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Permanent link (DOI): https://doi.org/10.7939/R3911C

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“More German than the Germans:” A linguistic examination of representation and identity in two German-Canadian communities Open Access

Descriptions

Other title
Subject/Keyword
Discourse Analysis as Ideology Analysis
Community
Positioning
Identity
Cultural Discourse Analysis
German-Canadian
Membership
Type of item
Thesis
Degree grantor
University of Alberta
Author or creator
Hilden, Barbara L.
Supervisor and department
Dailey-O'Cain, Jennifer
Examining committee member and department
Nedashkivska, Alla (MLCS)
Palmer, Andie (Anthropology)
Department
Department of Modern Languages and Cultural Studies
Specialization
Germanic Languages, Literatures, and Linguistics
Date accepted
2014-04-01T14:14:06Z
Graduation date
2014-06
Degree
Master of Arts
Degree level
Master's
Abstract
This thesis is a linguistic examination of the construction of German-Canadian identity in two urban Canadian communities: Edmonton, Alberta and Waterloo, Ontario. Combining the complementary frameworks of van Dijk’s (1995) Discourse Analysis as Ideology Analysis and Carbaugh’s (2007) Cultural Discourse Analysis, this thesis takes a cultural approach to examine how German-Canadian immigrants construct identity, position membership, and enact belonging. Through an examination of 91 interviews recorded with self-described German-Canadians, this thesis identifies specific linguistic tools by which these participants make Germanness and Canadianness relevant in conversation. It examines the means by which community and belonging are expressed, and it considers the categories of membership which participants wittingly and unwittingly construct.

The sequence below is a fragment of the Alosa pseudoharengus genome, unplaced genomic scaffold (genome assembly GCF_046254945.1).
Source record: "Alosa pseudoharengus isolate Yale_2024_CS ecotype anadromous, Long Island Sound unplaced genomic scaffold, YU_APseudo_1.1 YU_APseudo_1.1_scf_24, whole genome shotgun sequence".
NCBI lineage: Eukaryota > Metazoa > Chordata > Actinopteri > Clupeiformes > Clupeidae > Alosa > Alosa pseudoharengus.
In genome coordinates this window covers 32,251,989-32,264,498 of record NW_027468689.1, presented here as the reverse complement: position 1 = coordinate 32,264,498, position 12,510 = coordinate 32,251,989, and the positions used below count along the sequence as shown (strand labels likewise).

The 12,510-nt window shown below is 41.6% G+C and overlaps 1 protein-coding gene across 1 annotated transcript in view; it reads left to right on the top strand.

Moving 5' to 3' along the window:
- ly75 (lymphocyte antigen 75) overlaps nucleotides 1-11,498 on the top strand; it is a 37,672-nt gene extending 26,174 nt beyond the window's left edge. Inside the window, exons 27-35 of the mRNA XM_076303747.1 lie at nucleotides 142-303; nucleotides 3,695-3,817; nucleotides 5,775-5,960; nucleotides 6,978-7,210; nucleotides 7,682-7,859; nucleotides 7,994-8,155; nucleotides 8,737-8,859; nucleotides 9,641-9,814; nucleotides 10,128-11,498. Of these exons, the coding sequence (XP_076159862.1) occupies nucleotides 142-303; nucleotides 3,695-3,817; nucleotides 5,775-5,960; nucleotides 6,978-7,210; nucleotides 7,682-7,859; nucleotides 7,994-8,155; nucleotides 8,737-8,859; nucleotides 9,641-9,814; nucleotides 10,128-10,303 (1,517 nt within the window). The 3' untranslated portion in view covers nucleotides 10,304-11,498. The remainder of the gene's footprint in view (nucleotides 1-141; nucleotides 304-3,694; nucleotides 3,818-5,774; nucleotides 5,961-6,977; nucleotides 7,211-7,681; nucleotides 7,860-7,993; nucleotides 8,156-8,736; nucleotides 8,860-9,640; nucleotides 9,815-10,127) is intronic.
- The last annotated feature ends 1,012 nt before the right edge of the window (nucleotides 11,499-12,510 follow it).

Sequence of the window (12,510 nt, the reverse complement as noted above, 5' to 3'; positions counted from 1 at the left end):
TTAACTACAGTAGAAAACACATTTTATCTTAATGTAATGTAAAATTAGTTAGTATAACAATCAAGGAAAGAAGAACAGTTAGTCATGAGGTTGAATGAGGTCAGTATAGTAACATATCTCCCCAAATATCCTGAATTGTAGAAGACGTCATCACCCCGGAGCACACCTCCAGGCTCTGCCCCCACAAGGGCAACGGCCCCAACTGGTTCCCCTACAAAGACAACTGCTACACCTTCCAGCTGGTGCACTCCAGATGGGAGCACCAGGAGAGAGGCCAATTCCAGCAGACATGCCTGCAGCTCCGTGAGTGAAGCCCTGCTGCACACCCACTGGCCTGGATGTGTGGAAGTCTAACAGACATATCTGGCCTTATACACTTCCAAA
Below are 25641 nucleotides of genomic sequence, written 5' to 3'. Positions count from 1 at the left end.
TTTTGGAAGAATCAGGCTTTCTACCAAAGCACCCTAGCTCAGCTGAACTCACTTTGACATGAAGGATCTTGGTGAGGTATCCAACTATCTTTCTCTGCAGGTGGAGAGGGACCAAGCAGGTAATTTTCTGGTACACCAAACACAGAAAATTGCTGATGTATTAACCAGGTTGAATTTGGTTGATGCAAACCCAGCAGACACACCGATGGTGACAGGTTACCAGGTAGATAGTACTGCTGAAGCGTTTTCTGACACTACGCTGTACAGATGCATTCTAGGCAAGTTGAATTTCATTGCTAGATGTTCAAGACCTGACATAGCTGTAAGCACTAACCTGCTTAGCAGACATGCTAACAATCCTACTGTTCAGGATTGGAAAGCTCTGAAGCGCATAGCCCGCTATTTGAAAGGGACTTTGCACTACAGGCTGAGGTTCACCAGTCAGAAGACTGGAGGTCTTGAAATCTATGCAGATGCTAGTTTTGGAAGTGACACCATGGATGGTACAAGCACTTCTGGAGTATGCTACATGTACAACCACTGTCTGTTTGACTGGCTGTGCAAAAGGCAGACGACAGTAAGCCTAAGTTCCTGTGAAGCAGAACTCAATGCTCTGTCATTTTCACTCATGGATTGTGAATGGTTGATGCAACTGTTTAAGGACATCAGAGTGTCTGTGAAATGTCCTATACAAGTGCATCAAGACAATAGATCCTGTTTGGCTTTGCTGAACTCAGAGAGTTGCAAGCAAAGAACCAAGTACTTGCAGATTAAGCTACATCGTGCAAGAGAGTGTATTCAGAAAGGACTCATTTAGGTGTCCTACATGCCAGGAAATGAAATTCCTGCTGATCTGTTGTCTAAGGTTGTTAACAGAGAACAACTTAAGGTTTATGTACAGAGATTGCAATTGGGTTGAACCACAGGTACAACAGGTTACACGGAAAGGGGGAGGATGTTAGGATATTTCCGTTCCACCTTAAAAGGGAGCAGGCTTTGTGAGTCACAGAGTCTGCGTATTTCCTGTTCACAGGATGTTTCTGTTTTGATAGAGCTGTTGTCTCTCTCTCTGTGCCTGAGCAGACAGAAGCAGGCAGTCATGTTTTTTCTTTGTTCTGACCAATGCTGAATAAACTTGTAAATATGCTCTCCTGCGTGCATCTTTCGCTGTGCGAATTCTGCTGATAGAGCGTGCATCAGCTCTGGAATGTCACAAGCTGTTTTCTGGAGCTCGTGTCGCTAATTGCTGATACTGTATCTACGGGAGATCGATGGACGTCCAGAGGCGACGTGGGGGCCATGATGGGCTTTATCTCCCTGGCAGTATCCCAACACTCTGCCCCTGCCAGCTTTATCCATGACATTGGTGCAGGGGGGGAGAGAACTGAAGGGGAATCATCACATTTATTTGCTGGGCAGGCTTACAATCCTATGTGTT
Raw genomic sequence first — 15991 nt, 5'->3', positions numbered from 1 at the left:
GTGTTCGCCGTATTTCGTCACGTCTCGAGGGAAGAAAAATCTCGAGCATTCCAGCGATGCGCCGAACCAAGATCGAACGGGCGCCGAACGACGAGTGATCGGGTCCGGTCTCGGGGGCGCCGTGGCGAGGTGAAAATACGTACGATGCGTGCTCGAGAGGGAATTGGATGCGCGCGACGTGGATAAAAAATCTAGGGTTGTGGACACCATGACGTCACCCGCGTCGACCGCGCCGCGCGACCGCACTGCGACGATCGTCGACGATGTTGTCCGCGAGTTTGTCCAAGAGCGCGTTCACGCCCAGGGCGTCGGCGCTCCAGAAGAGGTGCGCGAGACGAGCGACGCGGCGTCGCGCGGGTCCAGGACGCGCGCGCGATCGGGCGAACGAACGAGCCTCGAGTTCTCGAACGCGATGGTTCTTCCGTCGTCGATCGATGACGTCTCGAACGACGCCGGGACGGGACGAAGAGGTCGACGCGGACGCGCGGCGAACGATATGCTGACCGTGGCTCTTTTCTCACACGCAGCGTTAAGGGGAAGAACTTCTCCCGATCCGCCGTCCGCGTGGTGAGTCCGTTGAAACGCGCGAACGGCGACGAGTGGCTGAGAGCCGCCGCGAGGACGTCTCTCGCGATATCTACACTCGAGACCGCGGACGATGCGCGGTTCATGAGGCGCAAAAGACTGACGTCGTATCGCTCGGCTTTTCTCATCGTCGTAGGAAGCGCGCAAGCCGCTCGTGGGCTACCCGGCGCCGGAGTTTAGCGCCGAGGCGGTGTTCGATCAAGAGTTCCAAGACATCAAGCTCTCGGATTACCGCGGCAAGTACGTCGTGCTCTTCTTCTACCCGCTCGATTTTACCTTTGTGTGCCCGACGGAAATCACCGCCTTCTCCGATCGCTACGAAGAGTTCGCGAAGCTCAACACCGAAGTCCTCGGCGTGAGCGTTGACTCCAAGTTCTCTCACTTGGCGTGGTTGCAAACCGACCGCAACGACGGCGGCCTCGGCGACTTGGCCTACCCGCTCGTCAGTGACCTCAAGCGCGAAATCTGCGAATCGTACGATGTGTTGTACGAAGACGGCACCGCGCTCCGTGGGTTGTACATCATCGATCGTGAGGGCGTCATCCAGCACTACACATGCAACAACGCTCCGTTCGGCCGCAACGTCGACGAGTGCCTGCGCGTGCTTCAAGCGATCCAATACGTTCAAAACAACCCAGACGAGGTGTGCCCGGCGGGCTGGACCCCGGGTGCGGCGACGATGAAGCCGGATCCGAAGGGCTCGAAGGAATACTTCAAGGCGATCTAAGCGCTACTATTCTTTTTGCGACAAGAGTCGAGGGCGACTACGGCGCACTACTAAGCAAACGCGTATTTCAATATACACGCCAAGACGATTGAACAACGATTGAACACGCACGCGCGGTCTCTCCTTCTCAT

Language
English
DOI
doi:10.7939/R3911C
Rights
Permission is hereby granted to the University of Alberta Libraries to reproduce single copies of this thesis and to lend or sell such copies for private, scholarly or scientific research purposes only. Where the thesis is converted to, or otherwise made available in digital form, the University of Alberta will advise potential users of the thesis of these terms. The author reserves all other publication and other rights in association with the copyright in the thesis and, except as herein before provided, neither the thesis nor any substantial portion thereof may be printed or otherwise reproduced in any material form whatsoever without the author's prior written permission.
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